Charlie's In The House: Cache Theatre Company's 'Bright Star'

Nov 14, 2019

At the risk of being accused of spawning a terrible pun, the Cache Theatre Company’s ongoing production of the blue-grass musical Bright Star really shines. It’s a feel-good show that works, because the performances are strong enough to make the audience care about its characters.

The musical is a joint composing effort by multi-talented comic Steve Martin and country-folk artist Edie Brickell that enjoyed limited success on Broadway a few years ago. That’s perhaps understandable, because Bright Star is an intimate, sentimental show that could easily be under-appreciated by jaded New York audiences. But the show’s spunk and authenticity are rapidly making Bright Star a favorite with regional theatergoers and this modest production looks and feels right at home on the stage at the Utah Theatre.

There’s no denying, however, that Bright Star is a seedy southern gothic romance with a corny deus ex machina happy ending pasted on. The story is thoroughly predictable; you can spot every plot twist coming a mile away. But who cares? The show’s blue-grass score makes Bright Star the most original-sounding musical since Big River and director Tanner Benson has assembled a cast of performers who can really sell the strength of the production’s vocal numbers.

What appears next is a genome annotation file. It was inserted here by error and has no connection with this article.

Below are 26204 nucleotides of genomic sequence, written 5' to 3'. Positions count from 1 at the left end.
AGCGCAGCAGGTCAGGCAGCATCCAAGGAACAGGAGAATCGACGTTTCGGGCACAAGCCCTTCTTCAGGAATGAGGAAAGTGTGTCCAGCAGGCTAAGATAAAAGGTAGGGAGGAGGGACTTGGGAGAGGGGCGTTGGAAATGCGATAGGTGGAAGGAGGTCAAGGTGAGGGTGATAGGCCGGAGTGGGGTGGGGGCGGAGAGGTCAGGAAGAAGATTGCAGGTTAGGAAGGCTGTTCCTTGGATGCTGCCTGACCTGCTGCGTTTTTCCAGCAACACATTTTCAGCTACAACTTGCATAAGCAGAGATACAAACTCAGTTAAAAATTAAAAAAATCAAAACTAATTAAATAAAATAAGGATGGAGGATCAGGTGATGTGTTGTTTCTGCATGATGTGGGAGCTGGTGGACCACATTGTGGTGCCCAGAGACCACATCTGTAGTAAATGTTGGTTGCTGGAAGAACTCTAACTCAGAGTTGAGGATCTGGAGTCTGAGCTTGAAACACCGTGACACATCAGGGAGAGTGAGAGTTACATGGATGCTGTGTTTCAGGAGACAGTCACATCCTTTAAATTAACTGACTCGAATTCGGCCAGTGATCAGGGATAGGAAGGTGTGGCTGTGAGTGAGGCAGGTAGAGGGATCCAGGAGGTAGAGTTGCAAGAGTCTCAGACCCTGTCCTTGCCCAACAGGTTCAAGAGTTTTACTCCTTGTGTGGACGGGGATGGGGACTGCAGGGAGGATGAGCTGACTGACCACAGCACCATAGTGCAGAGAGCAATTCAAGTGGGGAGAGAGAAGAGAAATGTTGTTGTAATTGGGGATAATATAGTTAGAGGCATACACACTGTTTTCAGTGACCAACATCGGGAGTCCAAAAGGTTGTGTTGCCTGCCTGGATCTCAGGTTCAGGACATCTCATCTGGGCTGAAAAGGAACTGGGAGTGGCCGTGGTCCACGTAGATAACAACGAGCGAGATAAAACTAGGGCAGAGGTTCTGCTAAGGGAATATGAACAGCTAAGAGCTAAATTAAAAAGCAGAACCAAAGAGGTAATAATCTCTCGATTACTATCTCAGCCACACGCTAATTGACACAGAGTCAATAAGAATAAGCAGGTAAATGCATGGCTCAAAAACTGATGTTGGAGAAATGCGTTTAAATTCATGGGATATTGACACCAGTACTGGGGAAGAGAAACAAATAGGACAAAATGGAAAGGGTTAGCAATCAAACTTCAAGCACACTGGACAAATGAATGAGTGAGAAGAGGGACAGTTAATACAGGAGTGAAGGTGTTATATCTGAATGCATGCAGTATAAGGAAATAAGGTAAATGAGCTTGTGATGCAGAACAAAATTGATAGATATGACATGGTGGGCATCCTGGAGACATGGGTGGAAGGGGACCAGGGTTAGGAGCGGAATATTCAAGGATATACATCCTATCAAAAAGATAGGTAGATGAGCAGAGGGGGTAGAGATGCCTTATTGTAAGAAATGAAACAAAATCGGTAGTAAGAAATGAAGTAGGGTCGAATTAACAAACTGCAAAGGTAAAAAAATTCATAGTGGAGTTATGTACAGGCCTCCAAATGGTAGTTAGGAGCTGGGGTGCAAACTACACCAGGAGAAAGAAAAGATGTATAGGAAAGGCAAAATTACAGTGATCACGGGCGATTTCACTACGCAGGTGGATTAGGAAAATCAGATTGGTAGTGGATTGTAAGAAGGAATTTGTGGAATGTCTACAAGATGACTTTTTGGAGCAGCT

In the midst of those talented singers, Lindsey Kelstrom stands head and shoulders above her co-stars. Bright Star is Ms. Kelstrom’s show start to finish and she earns every minute of her time in the spotlight. Her performance as the backwoods literary prodigy Alice is thrilling. If you close your eyes during any of Ms. Kelstrom’s powerful vocals, you could easily imagine that you’re listening to Patsy Cline.

Jeffrey Hafslund-Nelson appears as Ms. Kelstrom’s ill-fated love interest. Their flirtatious on-stage chemistry is endearing and their duets are convincingly heartfelt.

Romance also blooms for Daniel Francis and Elisabeth Spencer in Bright Star, who make the most of their second-billing roles by delivering sparkling vocals.

Hillary Peterson and Carson Younker amusingly handle the show’s comedy relief chores. Other outstanding members of the supporting cast included Landon Weeks, Sandi Gillam, Andy Johnson and John Brailsford.

Good as they are, the performers in Bright Star are all literally upstaged by an eight-member blue-grass orchestra led by conductor Jay Richards. The fiddles and banjos of that mostly string ensemble gave Bright Star just the right twangy, down-home vibe to bring the musical’s story to vibrant life.

Performances of Bright Star will continue at the Utah Theatre through Nov. 18th.